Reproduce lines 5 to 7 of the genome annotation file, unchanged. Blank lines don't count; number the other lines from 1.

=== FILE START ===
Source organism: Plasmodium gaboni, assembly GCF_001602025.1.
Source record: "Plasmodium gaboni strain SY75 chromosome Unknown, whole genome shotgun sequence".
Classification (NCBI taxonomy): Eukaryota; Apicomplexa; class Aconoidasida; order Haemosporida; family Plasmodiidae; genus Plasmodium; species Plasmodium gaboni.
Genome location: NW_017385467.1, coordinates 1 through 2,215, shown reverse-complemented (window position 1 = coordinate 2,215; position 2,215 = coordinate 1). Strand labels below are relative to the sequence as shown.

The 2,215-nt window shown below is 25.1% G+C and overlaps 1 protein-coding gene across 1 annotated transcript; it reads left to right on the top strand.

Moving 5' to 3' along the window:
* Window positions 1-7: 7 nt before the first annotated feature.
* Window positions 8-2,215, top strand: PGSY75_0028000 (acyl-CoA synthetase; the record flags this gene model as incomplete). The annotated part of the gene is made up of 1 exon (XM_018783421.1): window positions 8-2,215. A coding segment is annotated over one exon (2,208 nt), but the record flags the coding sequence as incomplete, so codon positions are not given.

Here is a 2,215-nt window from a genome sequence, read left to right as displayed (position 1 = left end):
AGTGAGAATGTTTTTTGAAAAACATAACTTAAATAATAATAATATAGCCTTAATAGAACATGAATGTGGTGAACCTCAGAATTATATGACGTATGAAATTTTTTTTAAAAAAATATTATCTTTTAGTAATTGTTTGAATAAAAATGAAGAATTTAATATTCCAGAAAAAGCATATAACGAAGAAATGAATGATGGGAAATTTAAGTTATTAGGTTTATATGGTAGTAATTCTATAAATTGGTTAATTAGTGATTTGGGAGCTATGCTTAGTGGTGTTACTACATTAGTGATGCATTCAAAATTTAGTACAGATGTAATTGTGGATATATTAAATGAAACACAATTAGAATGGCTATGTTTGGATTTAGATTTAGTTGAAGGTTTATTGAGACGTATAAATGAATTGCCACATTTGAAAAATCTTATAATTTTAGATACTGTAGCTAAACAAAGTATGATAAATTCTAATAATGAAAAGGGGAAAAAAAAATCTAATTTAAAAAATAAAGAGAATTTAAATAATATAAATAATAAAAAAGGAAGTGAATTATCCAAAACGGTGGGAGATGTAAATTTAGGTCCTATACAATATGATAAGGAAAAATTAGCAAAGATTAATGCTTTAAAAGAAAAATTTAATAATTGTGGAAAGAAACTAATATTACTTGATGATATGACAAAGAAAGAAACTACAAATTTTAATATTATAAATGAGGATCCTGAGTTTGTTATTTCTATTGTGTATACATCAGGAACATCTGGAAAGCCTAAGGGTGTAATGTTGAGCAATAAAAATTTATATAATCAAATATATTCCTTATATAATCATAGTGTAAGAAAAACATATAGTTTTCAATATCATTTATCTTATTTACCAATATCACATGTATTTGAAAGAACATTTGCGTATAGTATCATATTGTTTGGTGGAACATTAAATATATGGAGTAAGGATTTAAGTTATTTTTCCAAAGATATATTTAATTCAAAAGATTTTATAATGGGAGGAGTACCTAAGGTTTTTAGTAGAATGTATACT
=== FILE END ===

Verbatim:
The 2,215-nt window shown below is 25.1% G+C and overlaps 1 protein-coding gene across 1 annotated transcript; it reads left to right on the top strand.

Moving 5' to 3' along the window:
* Window positions 1-7: 7 nt before the first annotated feature.